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State of New Zealand’s climate

This section reports on a range of climate variables that together give a picture of the current and changing state of New Zealand’s climate. The longest record reported in this section is for land-surface temperature, with data back to 1909 (NIWA, 2010). For the 30 sites we report on, measurement of most other variables started in the 1960s or early 1970s – once all sites were reporting regular data for that variable. A wealth of data, collected over many decades, allows us to monitor and detect natural climate variability, long-term trends, and the human contribution to such trends.


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2016 was our warmest year since at least 1909.

See Environmental indicators Te taiao Aotearoa: National temperature time series

New Zealand’s annual average land-surface temperature (measured 1.3 metres above the ground) has increased 1 degree Celsius since 1909, when measurements first began. This is consistent with the lower end of the global average increase of land temperature over a similar period (1–1.2 degrees Celsius from 1880 to 2012) due to the moderating influence of our oceanic location.

From 1909 to 2016, our annual average temperature was 12.3 degrees Celsius.

Our five warmest years occurred in the last 20 years, with 2016 the warmest. Globally, 19 of the 20 warmest years occurred within the last 20 years. The more variable and more moderate recent warming over New Zealand reflects the moderating influence of our oceanic location (NIWA, nd-b) (see figure 8).

Figure 8

Note: The unusual drop in temperature from 1992 to 1993 is a result of the volcanic eruption at Mount Pinatubo in the Philippines.

This graph shows annual average temperature, 1909–2016. Visit the MfE data service for the full breakdown of the data.

We can expect temperatures to continue increasing, with warming unabated to 2100 and beyond unless the world follows a low-emissions path that includes removing some carbon dioxide presently in the atmosphere (Ministry for the Environment, 2016) (see New Zealand’s future climate and climate risks and Appendix: Climate change projections for New Zealand).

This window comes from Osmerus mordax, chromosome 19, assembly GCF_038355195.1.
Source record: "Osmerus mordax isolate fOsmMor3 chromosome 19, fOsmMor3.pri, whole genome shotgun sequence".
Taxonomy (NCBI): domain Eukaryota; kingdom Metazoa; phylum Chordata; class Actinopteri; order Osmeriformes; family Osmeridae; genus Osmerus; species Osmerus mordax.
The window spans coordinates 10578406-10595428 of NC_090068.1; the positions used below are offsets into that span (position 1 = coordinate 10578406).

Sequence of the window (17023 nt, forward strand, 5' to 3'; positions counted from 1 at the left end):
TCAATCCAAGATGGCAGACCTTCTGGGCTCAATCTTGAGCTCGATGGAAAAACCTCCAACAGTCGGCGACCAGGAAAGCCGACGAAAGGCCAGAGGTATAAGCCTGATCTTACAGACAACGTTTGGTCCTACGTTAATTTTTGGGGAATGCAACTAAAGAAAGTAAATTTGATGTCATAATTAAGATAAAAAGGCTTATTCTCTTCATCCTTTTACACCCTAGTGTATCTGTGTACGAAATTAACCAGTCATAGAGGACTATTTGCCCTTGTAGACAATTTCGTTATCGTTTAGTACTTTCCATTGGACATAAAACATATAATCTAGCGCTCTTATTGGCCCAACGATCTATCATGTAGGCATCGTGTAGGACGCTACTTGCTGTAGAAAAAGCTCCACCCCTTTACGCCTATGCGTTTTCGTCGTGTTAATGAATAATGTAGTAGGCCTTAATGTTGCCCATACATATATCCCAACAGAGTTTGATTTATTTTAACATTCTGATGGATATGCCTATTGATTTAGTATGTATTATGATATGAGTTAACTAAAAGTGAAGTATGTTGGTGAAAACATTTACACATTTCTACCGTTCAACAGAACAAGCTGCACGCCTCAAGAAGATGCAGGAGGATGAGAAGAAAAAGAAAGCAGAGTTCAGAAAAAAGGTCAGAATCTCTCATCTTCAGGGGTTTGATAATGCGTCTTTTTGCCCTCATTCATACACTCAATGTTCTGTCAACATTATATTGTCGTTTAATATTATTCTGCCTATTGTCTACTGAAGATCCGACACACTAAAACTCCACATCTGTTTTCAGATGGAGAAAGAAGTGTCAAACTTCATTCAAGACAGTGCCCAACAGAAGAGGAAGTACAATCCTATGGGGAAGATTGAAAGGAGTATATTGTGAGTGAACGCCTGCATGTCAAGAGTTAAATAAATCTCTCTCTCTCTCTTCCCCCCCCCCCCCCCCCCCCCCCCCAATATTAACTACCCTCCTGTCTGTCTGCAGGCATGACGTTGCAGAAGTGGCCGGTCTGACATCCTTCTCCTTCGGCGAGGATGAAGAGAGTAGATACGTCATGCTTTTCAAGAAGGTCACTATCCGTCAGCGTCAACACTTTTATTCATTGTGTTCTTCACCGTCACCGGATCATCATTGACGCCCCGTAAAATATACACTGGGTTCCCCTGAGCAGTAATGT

Frost and warm days

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Between 1972 and 2016, the number of frost days decreased at 10 of 30 measurement sites.

See Environmental indicators Te taiao Aotearoa: Frost and warm days

Frost days are days when the minimum air temperature is 0 degrees Celsius or lower, while warm days are days when the maximum air temperature is higher than 25 degrees Celsius. Climate models project fewer cold and more warm extremes in the future (see Appendix: Climate change projections for New Zealand).

Over the 45 years between 1972 and 2016, the number of frost days decreased at 10 of the 30 measured sites and increased at 1 site, while no trend was apparent at the other 19 measured sites around New Zealand. The number of warm days increased at 8 and decreased at 1 of the 30 measured sites. No trend in warm days was apparent at 21 sites (figure 9).

Growing degree days

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Our increasing temperatures have resulted in a greater number of growing degree days across the country between 1972 and 2016.

See Environmental indicators Te taiao Aotearoa: Growing degree days

Growing degree days measure heat accumulation, which can be used to predict plant, and subsequently, animal growth. For example, they can be used to predict when certain flowers will bloom or insects will emerge from dormancy. Growing degree days count the total number of degrees Celsius the average temperature each day is above a base temperature, commonly a threshold of 10 degrees Celsius.

We are experiencing a greater

number of growing degree days

across the country.  (Photo: NIWA)

Plant and animal cycles are interdependent across the food chain. Small changes, for example, in the timing of insect reproduction, can mean that species further up the food chain miss out on a crucial food source. The greater the change in timings, the more pressure species further up the food chain experience. In extreme cases, some species are threatened with extinction.

Our increasing temperatures have resulted in a greater number of growing degree days across the country (see figure 9) between 1972 and 2016. Of 30 measured sites, 16 showed increasing trends.
We do not yet have data to assess the impact of changes in growing degree days, but we can expect the changes to both challenge and provide opportunities for our agricultural industries. For example, some plants may suffer, while new varieties may be able to be grown in novel conditions. We may also experience longer growing seasons.

Figure 9